Ultimately, what turned me off finishing this book was that the treatment of the character Jose. He is very similar to Jacob in Twilight, in that he is a sweet guy who is easily rebuffed just because he tries to kiss Ana. Oh my goodness! Ana and Jacob are out drinking at a club after graduation, and he kisses her, call the brigade immediately! However, we are only supposed to be mildly concerned that Christian has access to online software that tracks the location of Ana's cell phone, and that he can come and get her at the drop of a hat. That is not supposed to be overly creepy?

A sweet and artistic photography major like Jose incenses Ana just because he kisses her, after years of putting up with the mixed signals she was sending him. To be clear: I am not supporting guys who kiss girls who are not interested in them, but it seems the creep factor is being transferred to the wrong person in this situation. Admittedly Christian tells Ana he is broken and she should stay away, but she is drawn to this project like a magnet. Oh goody, I love stories where people try to change other people, even thought we know it does not work that way in real life.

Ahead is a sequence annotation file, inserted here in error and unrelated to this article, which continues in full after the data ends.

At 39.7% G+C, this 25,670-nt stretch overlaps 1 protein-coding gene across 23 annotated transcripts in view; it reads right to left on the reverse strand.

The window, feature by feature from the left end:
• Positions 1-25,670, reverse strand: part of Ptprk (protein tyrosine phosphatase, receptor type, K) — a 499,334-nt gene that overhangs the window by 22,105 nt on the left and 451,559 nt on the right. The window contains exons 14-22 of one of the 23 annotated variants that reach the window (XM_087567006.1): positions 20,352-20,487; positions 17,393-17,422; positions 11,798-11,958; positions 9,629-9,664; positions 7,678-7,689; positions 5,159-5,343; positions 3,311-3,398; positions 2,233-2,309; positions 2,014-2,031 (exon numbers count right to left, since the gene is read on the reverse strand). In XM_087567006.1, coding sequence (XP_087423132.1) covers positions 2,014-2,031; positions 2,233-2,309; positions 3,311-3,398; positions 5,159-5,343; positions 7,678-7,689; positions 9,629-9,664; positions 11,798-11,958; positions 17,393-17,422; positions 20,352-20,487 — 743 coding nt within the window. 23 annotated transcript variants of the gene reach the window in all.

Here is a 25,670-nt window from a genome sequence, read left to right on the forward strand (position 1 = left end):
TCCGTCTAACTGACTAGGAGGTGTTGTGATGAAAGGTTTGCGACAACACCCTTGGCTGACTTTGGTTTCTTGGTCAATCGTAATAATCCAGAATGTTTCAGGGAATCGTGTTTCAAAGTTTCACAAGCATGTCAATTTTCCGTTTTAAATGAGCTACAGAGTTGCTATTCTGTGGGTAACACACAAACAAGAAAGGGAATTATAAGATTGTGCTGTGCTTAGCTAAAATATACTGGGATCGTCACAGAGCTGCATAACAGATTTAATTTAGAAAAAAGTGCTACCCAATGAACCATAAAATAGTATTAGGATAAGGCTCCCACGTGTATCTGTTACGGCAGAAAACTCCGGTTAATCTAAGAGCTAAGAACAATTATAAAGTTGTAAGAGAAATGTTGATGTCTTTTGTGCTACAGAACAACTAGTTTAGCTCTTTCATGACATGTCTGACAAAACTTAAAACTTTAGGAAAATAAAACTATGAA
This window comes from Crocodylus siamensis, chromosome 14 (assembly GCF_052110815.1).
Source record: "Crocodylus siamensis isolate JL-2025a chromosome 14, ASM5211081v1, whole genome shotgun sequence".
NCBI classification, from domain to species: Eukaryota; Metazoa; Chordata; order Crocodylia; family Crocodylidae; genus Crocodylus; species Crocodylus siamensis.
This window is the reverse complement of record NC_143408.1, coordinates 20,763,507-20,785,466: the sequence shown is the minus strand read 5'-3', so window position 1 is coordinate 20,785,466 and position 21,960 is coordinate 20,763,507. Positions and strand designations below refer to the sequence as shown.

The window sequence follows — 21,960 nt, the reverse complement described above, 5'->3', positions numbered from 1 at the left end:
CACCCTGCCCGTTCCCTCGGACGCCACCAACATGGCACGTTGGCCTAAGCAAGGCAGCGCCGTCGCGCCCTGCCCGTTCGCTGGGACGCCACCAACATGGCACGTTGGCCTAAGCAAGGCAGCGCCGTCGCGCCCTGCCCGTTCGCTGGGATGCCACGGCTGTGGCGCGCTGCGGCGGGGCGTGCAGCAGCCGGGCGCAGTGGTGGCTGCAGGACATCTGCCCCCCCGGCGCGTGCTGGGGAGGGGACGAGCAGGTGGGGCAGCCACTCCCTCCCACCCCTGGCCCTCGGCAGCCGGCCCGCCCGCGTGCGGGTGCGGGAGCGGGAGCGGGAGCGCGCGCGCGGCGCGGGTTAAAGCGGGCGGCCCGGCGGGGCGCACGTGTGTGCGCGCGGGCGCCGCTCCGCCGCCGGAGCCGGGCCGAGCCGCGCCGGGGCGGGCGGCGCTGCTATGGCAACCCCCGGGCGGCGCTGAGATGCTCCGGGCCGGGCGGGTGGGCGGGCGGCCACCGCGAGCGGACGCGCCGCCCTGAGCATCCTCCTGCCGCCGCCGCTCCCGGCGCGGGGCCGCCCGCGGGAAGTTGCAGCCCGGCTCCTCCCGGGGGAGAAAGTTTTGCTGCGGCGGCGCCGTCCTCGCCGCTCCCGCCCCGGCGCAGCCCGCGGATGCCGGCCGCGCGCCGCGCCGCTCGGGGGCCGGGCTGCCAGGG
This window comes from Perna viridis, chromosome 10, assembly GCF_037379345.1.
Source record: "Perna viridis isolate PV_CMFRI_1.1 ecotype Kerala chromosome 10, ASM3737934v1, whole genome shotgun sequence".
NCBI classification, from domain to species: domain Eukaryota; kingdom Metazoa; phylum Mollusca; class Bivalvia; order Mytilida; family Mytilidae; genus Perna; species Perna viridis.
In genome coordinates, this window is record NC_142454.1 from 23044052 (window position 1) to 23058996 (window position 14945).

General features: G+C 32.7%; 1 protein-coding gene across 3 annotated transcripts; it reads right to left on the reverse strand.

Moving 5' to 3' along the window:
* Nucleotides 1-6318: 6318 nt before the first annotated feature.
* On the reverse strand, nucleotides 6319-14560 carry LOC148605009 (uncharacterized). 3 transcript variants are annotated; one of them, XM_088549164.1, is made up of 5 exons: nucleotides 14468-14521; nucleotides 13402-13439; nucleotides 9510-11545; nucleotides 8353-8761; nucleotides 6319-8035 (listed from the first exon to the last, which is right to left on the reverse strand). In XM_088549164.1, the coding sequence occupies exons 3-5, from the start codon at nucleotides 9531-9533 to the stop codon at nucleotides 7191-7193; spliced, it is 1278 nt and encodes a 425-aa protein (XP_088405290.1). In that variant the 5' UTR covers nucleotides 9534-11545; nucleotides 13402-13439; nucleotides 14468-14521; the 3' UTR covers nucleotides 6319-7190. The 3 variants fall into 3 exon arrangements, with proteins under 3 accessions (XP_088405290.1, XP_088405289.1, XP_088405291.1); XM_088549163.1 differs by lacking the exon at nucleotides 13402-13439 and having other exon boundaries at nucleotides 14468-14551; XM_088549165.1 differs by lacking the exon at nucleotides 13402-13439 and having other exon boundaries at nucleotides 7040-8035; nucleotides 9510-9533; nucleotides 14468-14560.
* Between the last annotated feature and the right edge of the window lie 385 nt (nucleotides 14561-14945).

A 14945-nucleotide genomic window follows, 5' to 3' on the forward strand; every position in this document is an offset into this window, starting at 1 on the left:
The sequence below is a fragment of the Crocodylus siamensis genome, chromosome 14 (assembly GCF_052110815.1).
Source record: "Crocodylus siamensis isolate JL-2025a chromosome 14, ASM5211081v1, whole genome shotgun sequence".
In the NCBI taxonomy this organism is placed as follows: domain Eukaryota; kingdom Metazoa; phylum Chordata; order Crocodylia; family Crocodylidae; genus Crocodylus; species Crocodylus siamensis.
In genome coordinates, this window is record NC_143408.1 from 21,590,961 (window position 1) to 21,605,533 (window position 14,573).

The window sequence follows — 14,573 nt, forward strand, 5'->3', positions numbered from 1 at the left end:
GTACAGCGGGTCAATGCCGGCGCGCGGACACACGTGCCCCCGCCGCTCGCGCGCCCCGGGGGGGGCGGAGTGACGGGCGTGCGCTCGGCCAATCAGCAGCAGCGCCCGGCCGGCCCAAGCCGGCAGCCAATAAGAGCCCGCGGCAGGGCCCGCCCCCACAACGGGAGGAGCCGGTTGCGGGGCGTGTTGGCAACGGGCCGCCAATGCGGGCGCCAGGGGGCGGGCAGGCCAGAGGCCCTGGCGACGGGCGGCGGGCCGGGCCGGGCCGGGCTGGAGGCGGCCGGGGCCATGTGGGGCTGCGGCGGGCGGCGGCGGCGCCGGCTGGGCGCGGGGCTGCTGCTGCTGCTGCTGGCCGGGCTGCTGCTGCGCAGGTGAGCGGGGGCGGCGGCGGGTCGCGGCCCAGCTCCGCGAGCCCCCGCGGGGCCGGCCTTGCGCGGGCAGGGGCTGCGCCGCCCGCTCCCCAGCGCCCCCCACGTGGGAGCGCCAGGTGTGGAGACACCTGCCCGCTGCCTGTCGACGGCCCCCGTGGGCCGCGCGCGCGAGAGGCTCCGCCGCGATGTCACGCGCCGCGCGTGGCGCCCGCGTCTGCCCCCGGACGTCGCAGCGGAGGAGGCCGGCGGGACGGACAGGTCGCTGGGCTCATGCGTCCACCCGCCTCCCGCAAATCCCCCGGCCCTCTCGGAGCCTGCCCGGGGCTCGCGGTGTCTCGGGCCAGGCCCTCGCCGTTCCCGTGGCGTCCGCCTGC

This is the theme in many romance novels with the nice but not so rich guy playing second fiddle to the wealthy hunk, and the woman going off with him into the sunset on his helicopter. Of course according to Christian Grey: people who can afford to spend millions on their hobbies have more engrossing ones, because painting, drawing, or music done on a budget cannot be engrossing? Do not expect me to feel sorry for the 1% who want to pay less tax than ever under the proposed Ryan plans, but who have no problem with middle class and working class people getting social security and medicare cuts, and having to pay more payroll tax. I am not saying we can never read fun novels, and I do too, but why is it the hero is always a rich guy like Christian? Ana eventually marries him at the end of the trilogy, so despite all the kinky bondage in this novel, it is pretty much just a formulaic romance in many ways. What about a woman holding out for a guy who is not rich, who does not like to drive, or maybe just deciding she wants to be single for life? Some how I doubt a book like that would be a best seller, but I have to be honest about themes that annoy me in novels the mainstream seems to love at the moment.

Book Reviews